“To walk toward the future, the past is needed.”
That nugget of wisdom from Pope Francis describes in a sentence the mission behind Stories of a Generation, a four-part Netflix documentary series set for release on Christmas Day. The docuseries is based on the book Sharing the Wisdom of Time, first published by Loyola Press in 2018 in collaboration with the pope.
The docuseries will include interviews with men and women aged 70 and older from around the globe who were featured in the book. Their stories are told by young filmmakers under the age of 30 from the same countries as their subjects. There also will be commentary from Pope Francis.
The docuseries was produced by Simona Ercolani and her Rome-based Stand By Me production company in partnership with the multinational Asacha Media Group. Like the book, the docuseries is targeted to a broad audience.
“Of course, the Catholic element is there, but the themes are universal: Seniors have value and we need to love them, remember them, embrace them, and learn from them,” said a spokesman for the project.
The book is divided into five sections — Work, Struggle, Love, Death, Hope. Each has an introduction by Pope Francis with a story of his own, followed by brief stories from elders who share an experience or thought about that topic. In some cases, the pope responds directly to one of those stories. And every section includes an interview with a young person about “what I learned from the elder.”
The interviewees are from around the globe and every imaginable walk of life. Most are unfamiliar to readers, but a few are well known, such as filmmaker Martin Scorsese, chef Jacques Pepin, and Spanish soccer star Jesús Landáburu.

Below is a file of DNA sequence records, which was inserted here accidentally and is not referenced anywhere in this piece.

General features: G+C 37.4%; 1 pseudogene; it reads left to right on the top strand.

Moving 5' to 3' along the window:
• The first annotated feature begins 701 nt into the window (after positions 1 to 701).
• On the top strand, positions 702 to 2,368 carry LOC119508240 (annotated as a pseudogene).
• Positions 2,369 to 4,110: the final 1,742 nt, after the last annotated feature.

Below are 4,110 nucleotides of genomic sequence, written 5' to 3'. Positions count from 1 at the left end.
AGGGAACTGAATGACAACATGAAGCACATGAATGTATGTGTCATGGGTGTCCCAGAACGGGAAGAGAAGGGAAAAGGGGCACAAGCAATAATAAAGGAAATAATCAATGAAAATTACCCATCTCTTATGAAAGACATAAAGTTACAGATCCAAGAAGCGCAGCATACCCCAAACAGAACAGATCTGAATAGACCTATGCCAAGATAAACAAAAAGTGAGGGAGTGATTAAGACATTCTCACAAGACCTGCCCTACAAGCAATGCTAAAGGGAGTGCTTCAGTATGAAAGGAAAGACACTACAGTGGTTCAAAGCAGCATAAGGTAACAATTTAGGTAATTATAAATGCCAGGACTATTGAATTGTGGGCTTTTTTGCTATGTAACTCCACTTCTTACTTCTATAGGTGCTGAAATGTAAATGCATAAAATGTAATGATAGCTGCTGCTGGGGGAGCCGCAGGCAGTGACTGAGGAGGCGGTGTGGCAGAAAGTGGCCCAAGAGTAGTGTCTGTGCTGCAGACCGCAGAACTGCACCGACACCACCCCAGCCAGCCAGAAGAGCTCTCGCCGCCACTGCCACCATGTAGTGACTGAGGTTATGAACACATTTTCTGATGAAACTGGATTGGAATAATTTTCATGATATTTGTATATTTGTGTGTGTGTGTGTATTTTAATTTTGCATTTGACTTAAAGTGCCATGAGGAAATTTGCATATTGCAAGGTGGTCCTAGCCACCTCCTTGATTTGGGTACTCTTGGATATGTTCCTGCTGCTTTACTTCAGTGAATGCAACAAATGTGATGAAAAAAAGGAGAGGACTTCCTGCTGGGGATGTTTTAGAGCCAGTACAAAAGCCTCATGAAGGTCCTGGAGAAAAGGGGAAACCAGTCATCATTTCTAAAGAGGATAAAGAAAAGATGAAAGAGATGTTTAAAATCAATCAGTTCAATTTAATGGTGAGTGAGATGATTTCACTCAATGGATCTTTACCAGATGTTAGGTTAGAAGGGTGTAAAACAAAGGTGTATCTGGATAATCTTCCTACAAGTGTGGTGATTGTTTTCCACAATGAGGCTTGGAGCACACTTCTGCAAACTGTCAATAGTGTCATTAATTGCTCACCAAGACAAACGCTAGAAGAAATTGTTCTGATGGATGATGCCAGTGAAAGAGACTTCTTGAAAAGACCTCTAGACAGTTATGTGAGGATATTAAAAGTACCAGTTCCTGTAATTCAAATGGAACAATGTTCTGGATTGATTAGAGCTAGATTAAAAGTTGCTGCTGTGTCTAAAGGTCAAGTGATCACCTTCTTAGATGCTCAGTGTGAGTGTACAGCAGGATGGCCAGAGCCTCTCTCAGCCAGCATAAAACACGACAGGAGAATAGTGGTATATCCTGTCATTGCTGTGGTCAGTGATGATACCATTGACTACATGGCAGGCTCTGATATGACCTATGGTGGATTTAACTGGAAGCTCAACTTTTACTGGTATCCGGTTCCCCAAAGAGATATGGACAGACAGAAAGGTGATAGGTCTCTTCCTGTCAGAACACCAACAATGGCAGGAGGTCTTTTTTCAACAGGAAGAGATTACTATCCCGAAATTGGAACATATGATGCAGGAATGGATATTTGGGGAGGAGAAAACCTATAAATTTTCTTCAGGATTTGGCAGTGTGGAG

In the book’s introduction, Pope Francis describes how our modern culture has turned its back on one of its greatest resources for the future.
“Our society has silenced the voices of grandparents. We pushed them out of the way. We didn’t give them a chance to share their experiences, to tell their stories, and to speak about their lives. We put them aside, and so we have lost the treasure of their wisdom,” he says. “We want to avoid our own fear of weakness and vulnerability; but in doing so we increase the suffering of our older people who don’t feel our support and come to feel abandoned. Instead, we ought to reawaken a respectful sense of gratitude, appreciation and hospitality that can make the elders among us feel they truly belong to the community.”
The pope turns to the biblical example of Simeon and Anna who gave context to the life of Jesus, Mary and Joseph.
“In fact, the lack of grandparents like Simeon and Anna who share their dreams hinders the younger generation’s ability to envision a future,” he says. “And so they end up stuck. Without the witness of their elder’s lives, the plans of young people will have neither roots nor wisdom. Today more than ever, the future generates anxiety, insecurity, mistrust and fear. Only the testimony of their elders will help young people look above the horizon and see the stars. Just learning that it was worth fighting for something will help young people face the future with hope.”
Pope Francis calls upon elders to join him in being “memory keepers” and members of a “choir” in “a great spiritual sanctuary, where prayers of supplication and songs of praise support the larger community that works and struggles in the field of life.”
As for young people, “I ask them to listen to and bond with their elders. I ask them to not pull back into a quiet ‘desktop existence’ that hems them in with projects that have no hope and no heroism. I ask them to look up at the stars. I ask that they dream of a better world and let that dream inspire and energize them.”
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